One of the most common tasks out in the field is the need to run PowerShell scripts that require credentials to be saved in some form of another so that they can be fed into scripts to be executed autonomously.  This is particularly common in cloud environments where the current user context in which the scripts are run (e.g. within a scheduled task) are insufficient or not appropriate for the remote execution.   Office 365 management is a perfect example of this, where often a credential object must be passed in order to connect and execute the cmdlets.

The quick and dirty (and all too common) approach is to simply have some code like the following:

Here we are simply writing the username and password directly into the PowerShell script as plaintext and then creating a PowerShell credential object that can then be passed onto things like Connect-MsolService.

It works, but obviously terribly insecure.  Particularly since these accounts are often high powered administrator accounts.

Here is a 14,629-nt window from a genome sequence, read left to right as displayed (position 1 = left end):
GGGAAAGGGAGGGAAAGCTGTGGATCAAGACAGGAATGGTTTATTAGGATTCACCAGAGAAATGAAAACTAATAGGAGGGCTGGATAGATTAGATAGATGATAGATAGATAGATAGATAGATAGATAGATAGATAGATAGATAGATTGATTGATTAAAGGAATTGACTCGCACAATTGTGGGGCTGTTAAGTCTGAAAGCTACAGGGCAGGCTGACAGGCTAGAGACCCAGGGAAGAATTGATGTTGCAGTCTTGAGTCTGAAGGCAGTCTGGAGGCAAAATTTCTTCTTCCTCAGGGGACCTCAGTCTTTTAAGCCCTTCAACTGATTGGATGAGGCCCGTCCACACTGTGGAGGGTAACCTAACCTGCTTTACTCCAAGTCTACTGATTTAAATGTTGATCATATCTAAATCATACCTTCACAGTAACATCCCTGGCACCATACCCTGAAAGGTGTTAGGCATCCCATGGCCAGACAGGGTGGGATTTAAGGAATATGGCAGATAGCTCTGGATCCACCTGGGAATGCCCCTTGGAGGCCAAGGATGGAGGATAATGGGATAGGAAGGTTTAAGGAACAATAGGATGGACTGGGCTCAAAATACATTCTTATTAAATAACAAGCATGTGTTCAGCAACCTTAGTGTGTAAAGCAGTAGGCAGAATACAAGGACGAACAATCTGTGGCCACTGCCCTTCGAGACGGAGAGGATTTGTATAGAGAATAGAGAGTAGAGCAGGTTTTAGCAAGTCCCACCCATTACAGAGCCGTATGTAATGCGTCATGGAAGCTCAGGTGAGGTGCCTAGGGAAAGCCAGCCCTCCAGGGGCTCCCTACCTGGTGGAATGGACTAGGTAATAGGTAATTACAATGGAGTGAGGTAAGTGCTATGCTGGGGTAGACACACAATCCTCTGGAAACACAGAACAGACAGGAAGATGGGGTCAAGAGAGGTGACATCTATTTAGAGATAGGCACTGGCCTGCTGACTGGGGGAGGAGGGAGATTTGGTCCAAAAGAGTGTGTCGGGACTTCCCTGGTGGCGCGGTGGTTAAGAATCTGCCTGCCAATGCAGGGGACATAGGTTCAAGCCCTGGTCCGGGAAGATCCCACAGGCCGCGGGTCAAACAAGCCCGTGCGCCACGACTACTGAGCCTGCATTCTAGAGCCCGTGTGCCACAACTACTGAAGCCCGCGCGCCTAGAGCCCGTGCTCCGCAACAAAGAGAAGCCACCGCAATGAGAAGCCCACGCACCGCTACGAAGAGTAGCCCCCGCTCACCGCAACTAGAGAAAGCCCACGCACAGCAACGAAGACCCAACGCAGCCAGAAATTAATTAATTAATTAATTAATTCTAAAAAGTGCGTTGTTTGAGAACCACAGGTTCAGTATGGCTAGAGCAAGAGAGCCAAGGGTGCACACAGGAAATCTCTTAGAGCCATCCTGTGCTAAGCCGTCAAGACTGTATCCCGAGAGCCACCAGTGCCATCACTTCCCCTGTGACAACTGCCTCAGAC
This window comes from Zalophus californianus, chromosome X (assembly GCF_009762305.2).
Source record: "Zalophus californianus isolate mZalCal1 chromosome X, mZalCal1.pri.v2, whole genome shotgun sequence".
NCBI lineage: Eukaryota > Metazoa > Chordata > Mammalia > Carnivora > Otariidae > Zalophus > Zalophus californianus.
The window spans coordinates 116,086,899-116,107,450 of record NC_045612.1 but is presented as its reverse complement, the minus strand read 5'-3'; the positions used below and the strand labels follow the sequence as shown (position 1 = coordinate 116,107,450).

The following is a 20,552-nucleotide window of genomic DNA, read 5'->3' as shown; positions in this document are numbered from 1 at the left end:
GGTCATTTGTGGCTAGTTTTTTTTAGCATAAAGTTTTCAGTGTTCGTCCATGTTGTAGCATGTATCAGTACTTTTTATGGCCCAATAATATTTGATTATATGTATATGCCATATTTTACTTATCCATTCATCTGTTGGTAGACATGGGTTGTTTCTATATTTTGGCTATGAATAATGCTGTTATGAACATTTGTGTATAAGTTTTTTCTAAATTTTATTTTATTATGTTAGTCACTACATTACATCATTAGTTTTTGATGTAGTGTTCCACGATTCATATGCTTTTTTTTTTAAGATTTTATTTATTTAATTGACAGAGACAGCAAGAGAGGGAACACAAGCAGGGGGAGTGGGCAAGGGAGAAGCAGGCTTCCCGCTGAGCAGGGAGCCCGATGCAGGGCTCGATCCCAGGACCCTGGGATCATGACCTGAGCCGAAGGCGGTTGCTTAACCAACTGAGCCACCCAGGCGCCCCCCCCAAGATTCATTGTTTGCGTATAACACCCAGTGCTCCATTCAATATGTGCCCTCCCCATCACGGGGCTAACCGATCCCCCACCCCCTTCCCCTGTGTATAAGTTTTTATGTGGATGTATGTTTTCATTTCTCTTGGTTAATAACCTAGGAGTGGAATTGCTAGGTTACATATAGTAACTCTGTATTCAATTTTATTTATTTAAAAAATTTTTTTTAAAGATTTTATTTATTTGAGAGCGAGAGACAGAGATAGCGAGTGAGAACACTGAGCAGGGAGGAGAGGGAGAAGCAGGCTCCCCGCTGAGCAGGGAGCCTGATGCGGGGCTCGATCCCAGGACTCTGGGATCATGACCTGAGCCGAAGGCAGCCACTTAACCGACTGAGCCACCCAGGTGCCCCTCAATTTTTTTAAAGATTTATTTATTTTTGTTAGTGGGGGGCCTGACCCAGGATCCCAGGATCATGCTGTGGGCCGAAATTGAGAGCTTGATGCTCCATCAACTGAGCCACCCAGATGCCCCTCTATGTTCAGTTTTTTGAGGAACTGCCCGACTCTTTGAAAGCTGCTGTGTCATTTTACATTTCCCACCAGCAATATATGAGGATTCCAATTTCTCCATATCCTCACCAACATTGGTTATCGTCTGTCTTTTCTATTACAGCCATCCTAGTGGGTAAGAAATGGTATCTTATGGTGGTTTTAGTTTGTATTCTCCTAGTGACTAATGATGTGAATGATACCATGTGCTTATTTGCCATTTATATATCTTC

A better approach is to leverage the inherent ‘secure string’ nature of PowerShell credential objects and the way it represents passwords.  Specifically, you can export the ‘secure string’ into a readable string by doing something like the following:

This will give you a nice long, complex looking string like so (shortened for conciseness):  1000000d08c9ddf0115d1…..d3d491bb6d740864122a041d11

You can store that string into a text file, and when needed, read it back in and reverse it back into a ‘Secure String’ object and feed into a credential object creation by doing the following:

What is effectively happening here is that PowerShell is using the native Windows Data Protection API (DAPI) functionality to encrypt the password from the ‘secure string’ into a text string.  This string can be written to a plain text file, but the way that DAPI works is that the encryption is such that only the original user on the original machine the encryption was performed on can decrypt the string back into a ‘Secure string’ to be reused.

While not a 100% foolproof solution, it is a pretty effective way to secure the password as it reduces the attack vectors significantly.  At a minimum as long as the credentials to the account that originally ran the encryption are protected, even if a would be malicious administrator had access to the machine (and thus would have had access to your plaintext passwords stored in your script), they wouldn’t be able to reverse engineer the password that has been stored.